But there is another pathway toward equalization, one that runs through the Fourth Amendment. For the past three decades, I have argued that the Fourth Amendment’s Reasonableness Clause endorses what I call a proportionality principle.105 Stated simply, the principle posits that the justification for a search or seizure should be roughly proportionate to its intrusiveness. Less-intrusive searches and seizures might be permissible on reasonable suspicion or something less; more-intrusive searches and seizures would be permissible on probable cause or something more.

The strongest support for constitutionalizing the proportionality principle comes, interestingly enough, from Terry and the Court’s technological policing cases. Quoting from the year-old decision in Camara v. Municipal Court,106 a home-inspection case, the Court in Terry endorsed the precept that there is “no ready test for determining reasonableness other than by balancing the need to search [or seize] against the invasion which the search [or seizure] entails.”107 That is a proportionality test, and the Court has routinely applied it in analyzing the justification required for a seizure.108

Admittedly, the Court has proceeded somewhat differently in its search cases. Even though both Camara and Terry involved searches, for many years the Court claimed that it would “ordinarily” adhere to the probable-cause standard in the search setting.109 But that claim is much harder to sustain now, in light of the Court’s adoption of proportionality reasoning in its technological search cases as well as in its so-called special-needs decisions. In Jones, five justices distinguished short-term and “prolonged” tracking, with only the latter situation requiring a warrant.110 In Carpenter, the Court expressly limited its warrant requirement to the facts of the case, which involved acquisition of seven days of cell site location data; in a footnote the Court stated that it “need not decide whether there is a limited period for which the Government may obtain an individual’s historical CSLI free from Fourth Amendment scrutiny and, if so, how long that limit might be.”111 In another case involving technology and searches, Riley v. California,112 the Court dismissed the relevance of centuries-old precedent holding that a warrant is not required to search an arrestee’s effects (such as a wallet or purse) by asserting that comparing those actions to search of an arrestee’s phone “is like saying a ride on horseback is materially indistinguishable from a flight to the moon.”113 And in over a dozen cases involving “special needs, beyond the normal need for law enforcement,”114 the Court has permitted searches on less than probable cause because of its perception that they infringed lesser privacy interests.115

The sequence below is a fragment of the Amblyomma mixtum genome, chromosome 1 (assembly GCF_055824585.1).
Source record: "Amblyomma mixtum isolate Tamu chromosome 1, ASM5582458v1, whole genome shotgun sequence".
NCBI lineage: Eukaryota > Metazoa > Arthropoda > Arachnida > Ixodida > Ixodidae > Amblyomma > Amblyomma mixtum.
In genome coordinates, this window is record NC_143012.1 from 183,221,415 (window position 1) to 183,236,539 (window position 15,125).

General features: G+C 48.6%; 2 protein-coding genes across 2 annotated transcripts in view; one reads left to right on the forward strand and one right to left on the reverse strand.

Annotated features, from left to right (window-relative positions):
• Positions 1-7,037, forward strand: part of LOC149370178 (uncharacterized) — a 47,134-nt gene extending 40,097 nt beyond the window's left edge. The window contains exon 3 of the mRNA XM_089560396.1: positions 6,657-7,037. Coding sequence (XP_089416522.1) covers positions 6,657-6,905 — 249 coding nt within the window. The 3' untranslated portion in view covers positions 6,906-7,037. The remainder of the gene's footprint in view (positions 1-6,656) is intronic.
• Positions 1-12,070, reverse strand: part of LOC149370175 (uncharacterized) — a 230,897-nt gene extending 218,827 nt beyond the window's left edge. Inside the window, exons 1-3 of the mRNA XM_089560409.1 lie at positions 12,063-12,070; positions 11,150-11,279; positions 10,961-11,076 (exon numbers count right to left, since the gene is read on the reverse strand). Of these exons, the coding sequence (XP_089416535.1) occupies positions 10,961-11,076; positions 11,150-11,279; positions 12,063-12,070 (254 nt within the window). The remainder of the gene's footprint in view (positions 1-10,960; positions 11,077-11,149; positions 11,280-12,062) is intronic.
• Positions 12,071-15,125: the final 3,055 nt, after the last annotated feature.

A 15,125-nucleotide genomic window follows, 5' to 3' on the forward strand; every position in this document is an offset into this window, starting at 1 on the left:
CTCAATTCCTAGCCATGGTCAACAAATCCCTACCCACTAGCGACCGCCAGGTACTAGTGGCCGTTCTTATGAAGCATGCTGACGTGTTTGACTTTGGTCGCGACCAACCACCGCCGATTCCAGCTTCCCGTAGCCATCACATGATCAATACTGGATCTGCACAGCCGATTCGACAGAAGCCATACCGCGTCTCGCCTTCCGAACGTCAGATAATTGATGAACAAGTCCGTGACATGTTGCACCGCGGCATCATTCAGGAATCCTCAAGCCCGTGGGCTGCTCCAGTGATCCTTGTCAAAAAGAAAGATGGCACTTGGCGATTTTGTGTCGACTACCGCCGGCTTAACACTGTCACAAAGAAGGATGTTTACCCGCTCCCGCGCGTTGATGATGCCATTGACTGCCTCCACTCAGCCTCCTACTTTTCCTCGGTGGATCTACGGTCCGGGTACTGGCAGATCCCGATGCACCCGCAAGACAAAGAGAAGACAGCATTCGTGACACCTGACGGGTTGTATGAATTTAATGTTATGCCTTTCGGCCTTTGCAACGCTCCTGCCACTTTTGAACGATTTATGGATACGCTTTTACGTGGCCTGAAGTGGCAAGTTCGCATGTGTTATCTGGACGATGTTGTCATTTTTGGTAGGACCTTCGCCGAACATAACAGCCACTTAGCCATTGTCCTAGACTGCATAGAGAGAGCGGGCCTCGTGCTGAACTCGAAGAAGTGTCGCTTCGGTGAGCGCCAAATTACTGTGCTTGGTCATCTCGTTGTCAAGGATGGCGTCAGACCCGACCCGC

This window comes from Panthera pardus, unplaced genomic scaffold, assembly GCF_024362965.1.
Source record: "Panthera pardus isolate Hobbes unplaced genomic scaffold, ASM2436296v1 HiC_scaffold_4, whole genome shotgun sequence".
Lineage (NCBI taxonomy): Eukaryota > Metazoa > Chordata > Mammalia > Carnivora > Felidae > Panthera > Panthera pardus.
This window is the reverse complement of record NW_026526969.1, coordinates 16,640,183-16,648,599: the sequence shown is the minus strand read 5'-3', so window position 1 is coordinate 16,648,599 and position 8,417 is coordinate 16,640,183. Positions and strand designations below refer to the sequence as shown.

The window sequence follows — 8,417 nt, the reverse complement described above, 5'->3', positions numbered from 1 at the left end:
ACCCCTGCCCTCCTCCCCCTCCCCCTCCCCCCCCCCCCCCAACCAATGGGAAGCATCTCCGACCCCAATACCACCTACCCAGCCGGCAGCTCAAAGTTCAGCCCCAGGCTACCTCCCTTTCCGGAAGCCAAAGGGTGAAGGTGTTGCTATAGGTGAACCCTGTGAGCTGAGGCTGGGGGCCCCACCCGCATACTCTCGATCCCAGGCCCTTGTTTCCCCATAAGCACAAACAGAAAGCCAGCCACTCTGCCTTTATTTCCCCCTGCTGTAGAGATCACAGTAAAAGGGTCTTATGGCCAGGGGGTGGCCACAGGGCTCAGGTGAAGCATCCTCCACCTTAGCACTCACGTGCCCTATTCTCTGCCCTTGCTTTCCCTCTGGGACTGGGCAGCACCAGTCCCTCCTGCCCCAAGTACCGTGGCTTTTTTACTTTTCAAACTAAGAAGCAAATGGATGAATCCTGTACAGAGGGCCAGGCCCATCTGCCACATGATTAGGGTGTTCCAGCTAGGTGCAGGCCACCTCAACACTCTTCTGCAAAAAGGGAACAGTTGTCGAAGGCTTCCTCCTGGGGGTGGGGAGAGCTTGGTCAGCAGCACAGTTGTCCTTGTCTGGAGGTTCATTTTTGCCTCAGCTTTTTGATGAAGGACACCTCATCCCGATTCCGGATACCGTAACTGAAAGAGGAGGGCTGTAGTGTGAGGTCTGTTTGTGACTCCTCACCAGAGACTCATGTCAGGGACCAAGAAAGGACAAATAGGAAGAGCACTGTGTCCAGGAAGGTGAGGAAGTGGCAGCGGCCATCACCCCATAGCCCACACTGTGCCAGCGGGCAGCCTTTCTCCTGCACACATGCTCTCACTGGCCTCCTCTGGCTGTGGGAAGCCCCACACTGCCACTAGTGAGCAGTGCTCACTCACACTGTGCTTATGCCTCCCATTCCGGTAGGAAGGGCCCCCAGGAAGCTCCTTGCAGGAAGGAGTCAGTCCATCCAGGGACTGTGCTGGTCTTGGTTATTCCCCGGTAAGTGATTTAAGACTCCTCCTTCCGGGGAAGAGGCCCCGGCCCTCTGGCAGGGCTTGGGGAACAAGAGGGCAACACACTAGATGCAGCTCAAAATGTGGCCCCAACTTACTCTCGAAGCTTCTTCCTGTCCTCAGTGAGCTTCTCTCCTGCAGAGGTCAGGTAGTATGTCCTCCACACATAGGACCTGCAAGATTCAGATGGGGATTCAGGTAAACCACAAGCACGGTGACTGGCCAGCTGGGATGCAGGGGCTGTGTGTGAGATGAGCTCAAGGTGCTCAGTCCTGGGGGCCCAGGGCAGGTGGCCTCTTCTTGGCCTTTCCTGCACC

All these cases explicitly or implicitly recognized that the intrusiveness of a government action determines the justification needed to carry it out.116Terry’s conclusion that the Fourth Amendment endorses a proportionality analysis was correct. But—aided in hindsight by the Court’s technological search cases—it should now be apparent, if it was not before, that Terry’s application of that analysis was wrong. The rough equivalence in the intrusiveness of stops and frisks on the one hand and technological searches on the other requires that police have probable cause—not just reasonable suspicion—that criminal activity is afoot before a stop or frisk may occur.